I am worried whether it isn't getting viewed or getting shared enough. I want strangers to see it and I want it to reach people and do some good or give someone some hope out there. But then I have received thank you private messages from people telling me how much the blog has helped and my page views keep going up so that is why I'll continue to blog. Most importantly I enjoy doing it and it helps me too.
About the Author
Sadness, depression, anger, feeling out of place, knowing something was wrong with me; these are among my first memories. I saw my first therapist at the age of seven, shortly after my parents split up for the first time. I was experiencing shortness of breath and coughing fits so extreme I would vomit. The inhaler didn’t help me breathe and the doctors wanted to put me on tranquilizers. Eventually, I recovered from the physical ailments, but the emotional ailments stuck with me.
It wasn’t until my teenage years that I started seeing a therapist regularly. I hated her. She didn’t listen to me. She asked me questions she thought would give her the information she needed. There was no silence inside those sessions, no room for me to find my words. I used to write letters to my therapist that I never gave her. They were full of words I couldn’t bring myself to say.
When I was fifteen, I started hurting myself and attempted suicide for the first time. My therapist suggested to my parents that I see a psychiatrist. But the psychiatrist only asked me questions in front of my mother. When she left the room, he asked me if there was anything I wanted to say, but I still couldn’t find the words to tell the truth. No one knew I had tried to kill myself. It was a dirty secret that I was terrified to admit. I thought my parents would be angry.
At sixteen, my diagnosis was depression. At seventeen, it was depression and anxiety. At eighteen, I went off to college and attempted suicide for the second time. The university psychiatrist got me into regular counseling. I was diagnosed with major depression and given my first anti-depressant, which had no effect.
At nineteen, I moved across the country for a geographic cure and finally found a counselor that listened to me, but still didn’t get the right diagnosis. I was given anti-depressant after anti-depressant, each of which gave me new side effects, but no symptom relief. A part of me thought that the anti-depressant’s not working meant that there wasn’t actually anything wrong with me, that I was just a lazy, weak, and useless person.
After graduating from college at the age of 23, I finally found a psychiatrist who put the pieces together. He asked detailed questions and got a thorough history. He drew a physical timeline of my moods that made the bipolar pattern emerge. He was the first doctor to give me a useful diagnosis that made sense. Rapid Cycling Depressive Bipolar Disorder II. Sixty-nine percent of people with bipolar disorder are misdiagnosed, and one-third of these don’t get the correct diagnosis for more than ten years. Anti-depressants can be incredibly dangerous to people suffering from bipolar disorder, exacerbating symptoms and generally making people feel worse or having no effect at all.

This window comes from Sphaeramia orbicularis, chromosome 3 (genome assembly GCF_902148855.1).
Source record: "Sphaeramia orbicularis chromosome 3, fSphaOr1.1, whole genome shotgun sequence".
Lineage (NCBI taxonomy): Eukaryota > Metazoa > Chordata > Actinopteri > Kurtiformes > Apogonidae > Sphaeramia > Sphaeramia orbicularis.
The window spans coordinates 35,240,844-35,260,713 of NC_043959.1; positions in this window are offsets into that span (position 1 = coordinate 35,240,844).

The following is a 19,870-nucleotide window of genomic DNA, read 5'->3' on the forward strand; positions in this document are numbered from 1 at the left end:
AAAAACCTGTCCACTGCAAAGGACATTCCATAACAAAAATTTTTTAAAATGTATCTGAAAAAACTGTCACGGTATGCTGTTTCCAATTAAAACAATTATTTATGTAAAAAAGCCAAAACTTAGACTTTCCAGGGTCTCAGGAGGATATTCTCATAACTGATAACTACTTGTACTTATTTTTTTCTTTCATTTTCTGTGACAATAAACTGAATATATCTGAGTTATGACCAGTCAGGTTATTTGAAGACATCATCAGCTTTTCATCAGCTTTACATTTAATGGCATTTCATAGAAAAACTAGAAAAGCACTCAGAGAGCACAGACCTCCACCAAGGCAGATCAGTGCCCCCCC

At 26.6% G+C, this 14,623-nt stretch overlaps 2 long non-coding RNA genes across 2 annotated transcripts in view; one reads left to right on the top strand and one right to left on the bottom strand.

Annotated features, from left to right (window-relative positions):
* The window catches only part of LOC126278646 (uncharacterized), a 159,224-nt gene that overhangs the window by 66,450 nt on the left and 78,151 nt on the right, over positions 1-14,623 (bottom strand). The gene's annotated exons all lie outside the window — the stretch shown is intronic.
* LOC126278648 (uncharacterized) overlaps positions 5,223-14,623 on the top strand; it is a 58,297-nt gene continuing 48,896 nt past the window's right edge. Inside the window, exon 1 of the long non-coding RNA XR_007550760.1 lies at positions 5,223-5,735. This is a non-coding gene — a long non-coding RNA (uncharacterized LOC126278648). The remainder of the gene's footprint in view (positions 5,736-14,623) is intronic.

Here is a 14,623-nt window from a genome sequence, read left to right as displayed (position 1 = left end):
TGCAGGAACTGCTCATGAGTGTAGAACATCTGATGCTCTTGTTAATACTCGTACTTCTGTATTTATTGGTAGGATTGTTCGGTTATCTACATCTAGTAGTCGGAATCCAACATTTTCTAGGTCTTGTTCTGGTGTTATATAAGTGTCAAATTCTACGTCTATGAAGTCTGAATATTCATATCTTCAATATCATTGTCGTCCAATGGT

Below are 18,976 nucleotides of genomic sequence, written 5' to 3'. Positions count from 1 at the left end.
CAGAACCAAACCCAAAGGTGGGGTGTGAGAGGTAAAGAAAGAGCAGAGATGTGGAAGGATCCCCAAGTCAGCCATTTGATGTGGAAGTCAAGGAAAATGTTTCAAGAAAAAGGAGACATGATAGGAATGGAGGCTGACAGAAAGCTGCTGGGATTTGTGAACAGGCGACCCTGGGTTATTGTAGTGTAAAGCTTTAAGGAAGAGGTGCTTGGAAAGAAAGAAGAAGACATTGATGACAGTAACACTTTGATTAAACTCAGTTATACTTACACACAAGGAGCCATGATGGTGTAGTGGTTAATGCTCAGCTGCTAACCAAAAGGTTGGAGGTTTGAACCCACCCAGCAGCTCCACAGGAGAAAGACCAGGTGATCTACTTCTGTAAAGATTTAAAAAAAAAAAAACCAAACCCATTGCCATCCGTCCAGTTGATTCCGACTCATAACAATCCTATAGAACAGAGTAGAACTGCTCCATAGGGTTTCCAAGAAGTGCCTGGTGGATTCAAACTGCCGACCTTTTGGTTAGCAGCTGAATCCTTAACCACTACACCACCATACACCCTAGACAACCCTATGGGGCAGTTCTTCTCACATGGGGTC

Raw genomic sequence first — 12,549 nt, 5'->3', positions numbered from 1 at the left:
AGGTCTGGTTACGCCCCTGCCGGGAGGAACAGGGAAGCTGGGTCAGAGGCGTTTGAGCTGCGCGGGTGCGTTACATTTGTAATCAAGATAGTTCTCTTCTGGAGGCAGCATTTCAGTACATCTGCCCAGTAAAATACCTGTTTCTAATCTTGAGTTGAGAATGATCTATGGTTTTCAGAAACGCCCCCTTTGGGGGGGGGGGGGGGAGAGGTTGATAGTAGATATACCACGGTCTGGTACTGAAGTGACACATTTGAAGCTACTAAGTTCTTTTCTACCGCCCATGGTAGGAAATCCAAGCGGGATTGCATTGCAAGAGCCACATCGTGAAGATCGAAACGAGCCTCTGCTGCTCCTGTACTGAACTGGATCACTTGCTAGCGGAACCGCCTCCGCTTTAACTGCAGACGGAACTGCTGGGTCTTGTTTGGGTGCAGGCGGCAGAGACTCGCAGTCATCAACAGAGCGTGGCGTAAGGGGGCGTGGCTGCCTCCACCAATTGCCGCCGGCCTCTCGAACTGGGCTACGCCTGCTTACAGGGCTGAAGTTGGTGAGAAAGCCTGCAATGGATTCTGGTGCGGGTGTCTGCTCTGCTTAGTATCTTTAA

But because we don’t talk about mental illness, it is impossible for people to know if they are getting correct diagnoses or medications. From my first diagnosis, to the correct diagnosis it was almost ten years. And once I received that diagnosis, it took another five years to find a medication that actually made a difference. Three hospital stays, two more suicide attempts, and fifteen years of avoidable suffering.
The moment I was properly diagnosed, changed my life. It was the moment that I realized I wasn’t a lost cause. There was a reason anti-depressants didn’t work for me. I wasn’t just a lazy, useless person. There was an illness that explained my suicide attempts, self-harming behavior, depression, and anxiety.
Getting the proper diagnosis made a world of difference. I am not a failure. I have a chronic illness that can be treated.
Steps to take if you need help:
Mental illness does not have to be a death sentence. You are not a failure. You are a strong, resilient person and if you have a mental illness, you have a chronic illness that can be treated.
About the Author
Edited by Maureen Danielle G
From as far back as I can remember I have always had my nose buried in a book.
Reading for me has been a comfort, especially during stressful and sorrowful times and a shared hobby through which I’ve connected with some of my closest friends.
Amongst those who know me, my bedroom is the library, because I’m constantly loaning and recommending different books to my friends.
Any book lover can attest to this fact: There are some stories that you might read at just the right time, or that you might be able to relate to so closely, that they stay with you long after you have turned the final page.
The beauty of novels, to me, is that they can be about literally anything, and diving into the lives of characters who deal with trials and triumphs, just like all of us is a reminder that we are never alone in our pain, no matter what that pain looks like. Books have certainly served that purpose for me, and I thought I’d share a few of my favorite paper and ink friend, in the hope that they might do the same for you.